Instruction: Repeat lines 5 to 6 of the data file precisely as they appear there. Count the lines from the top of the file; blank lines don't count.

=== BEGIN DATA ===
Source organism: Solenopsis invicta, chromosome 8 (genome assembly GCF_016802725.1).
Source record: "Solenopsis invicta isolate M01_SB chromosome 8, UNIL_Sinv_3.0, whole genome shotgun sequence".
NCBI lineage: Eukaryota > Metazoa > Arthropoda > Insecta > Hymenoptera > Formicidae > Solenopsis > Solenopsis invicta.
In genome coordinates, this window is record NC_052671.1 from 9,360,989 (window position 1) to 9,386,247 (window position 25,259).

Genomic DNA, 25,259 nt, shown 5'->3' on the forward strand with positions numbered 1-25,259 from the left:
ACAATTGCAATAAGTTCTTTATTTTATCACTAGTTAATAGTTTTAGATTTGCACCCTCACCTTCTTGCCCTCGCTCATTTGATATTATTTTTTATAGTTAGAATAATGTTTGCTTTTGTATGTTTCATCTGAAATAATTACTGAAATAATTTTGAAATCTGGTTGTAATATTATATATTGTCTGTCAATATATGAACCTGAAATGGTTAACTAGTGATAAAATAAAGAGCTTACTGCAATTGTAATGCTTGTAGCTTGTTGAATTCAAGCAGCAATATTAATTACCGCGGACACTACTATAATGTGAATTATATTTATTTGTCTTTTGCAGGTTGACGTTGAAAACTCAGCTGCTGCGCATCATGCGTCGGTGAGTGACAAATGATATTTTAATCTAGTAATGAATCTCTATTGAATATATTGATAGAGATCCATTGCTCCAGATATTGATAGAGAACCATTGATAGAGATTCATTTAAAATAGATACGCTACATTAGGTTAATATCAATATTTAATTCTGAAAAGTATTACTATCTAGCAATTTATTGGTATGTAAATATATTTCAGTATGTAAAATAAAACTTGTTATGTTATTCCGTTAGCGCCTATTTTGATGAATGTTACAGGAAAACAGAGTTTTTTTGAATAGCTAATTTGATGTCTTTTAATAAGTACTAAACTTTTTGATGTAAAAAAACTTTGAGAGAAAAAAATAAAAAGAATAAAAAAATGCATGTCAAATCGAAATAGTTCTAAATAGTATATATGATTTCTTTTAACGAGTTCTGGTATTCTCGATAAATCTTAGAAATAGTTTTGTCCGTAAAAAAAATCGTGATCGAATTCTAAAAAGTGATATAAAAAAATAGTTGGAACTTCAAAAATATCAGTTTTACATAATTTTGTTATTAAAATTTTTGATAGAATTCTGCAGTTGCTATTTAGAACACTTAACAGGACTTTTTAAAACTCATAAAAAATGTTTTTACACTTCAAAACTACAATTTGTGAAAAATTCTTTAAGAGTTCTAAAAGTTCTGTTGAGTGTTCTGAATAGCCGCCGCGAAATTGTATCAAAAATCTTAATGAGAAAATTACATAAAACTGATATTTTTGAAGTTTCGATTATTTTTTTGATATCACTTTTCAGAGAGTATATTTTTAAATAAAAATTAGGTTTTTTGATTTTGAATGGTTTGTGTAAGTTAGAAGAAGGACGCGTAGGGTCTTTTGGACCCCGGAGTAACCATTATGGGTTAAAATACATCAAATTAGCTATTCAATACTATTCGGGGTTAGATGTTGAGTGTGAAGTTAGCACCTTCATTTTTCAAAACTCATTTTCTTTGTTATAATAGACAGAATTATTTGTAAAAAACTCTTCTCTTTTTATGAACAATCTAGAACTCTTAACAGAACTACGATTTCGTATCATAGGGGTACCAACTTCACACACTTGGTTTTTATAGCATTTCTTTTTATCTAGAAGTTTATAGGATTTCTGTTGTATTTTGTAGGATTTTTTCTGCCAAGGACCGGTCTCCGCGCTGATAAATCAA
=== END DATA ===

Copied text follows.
Genomic DNA, 25,259 nt, shown 5'->3' on the forward strand with positions numbered 1-25,259 from the left:
ACAATTGCAATAAGTTCTTTATTTTATCACTAGTTAATAGTTTTAGATTTGCACCCTCACCTTCTTGCCCTCGCTCATTTGATATTATTTTTTATAGTTAGAATAATGTTTGCTTTTGTATGTTTCATCTGAAATAATTACTGAAATAATTTTGAAATCTGGTTGTAATATTATATATTGTCTGTCAATATATGAACCTGAAATGGTTAACTAGTGATAAAATAAAGAGCTTACTGCAATTGTAATGCTTGTAGCTTGTTGAATTCAAGCAGCAATATTAATTACCGCGGACACTACTATAATGTGAATTATATTTATTTGTCTTTTGCAGGTTGACGTTGAAAACTCAGCTGCTGCGCATCATGCGTCGGTGAGTGACAAATGATATTTTAATCTAGTAATGAATCTCTATTGAATATATTGATAGAGATCCATTGCTCCAGATATTGATAGAGAACCATTGATAGAGATTCATTTAAAATAGATACGCTACATTAGGTTAATATCAATATTTAATTCTGAAAAGTATTACTATCTAGCAATTTATTGGTATGTAAATATATTTCAGTATGTAAAATAAAACTTGTTATGTTATTCCGTTAGCGCCTATTTTGATGAATGTTACAGGAAAACAGAGTTTTTTTGAATAGCTAATTTGATGTCTTTTAATAAGTACTAAACTTTTTGATGTAAAAAAACTTTGAGAGAAAAAAATAAAAAGAATAAAAAAATGCATGTCAAATCGAAATAGTTCTAAATAGTATATATGATTTCTTTTAACGAGTTCTGGTATTCTCGATAAATCTTAGAAATAGTTTTGTCCGTAAAAAAAATCGTGATCGAATTCTAAAAAGTGATATAAAAAAATAGTTGGAACTTCAAAAATATCAGTTTTACATAATTTTGTTATTAAAATTTTTGATAGAATTCTGCAGTTGCTATTTAGAACACTTAACAGGACTTTTTAAAACTCATAAAAAATGTTTTTACACTTCAAAACTACAATTTGTGAAAAATTCTTTAAGAGTTCTAAAAGTTCTGTTGAGTGTTCTGAATAGCCGCCGCGAAATTGTATCAAAAATCTTAATGAGAAAATTACATAAAACTGATATTTTTGAAGTTTCGATTATTTTTTTGATATCACTTTTCAGAGAGTATATTTTTAAATAAAAATTAGGTTTTTTGATTTTGAATGGTTTGTGTAAGTTAGAAGAAGGACGCGTAGGGTCTTTTGGACCCCGGAGTAACCATTATGGGTTAAAATACATCAAATTAGCTATTCAATACTATTCGGGGTTAGATGTTGAGTGTGAAGTTAGCACCTTCATTTTTCAAAACTCATTTTCTTTGTTATAATAGACAGAATTATTTGTAAAAAACTCTTCTCTTTTTATGAACAATCTAGAACTCTTAACAGAACTACGATTTCGTATCATAGGGGTACCAACTTCACACACTTGGTTTTTATAGCATTTCTTTTTATCTAGAAGTTTATAGGATTTCTGTTGTATTTTGTAGGATTTTTTCTGCCAAGGACCGGTCTCCGCGCTGATAAATCAA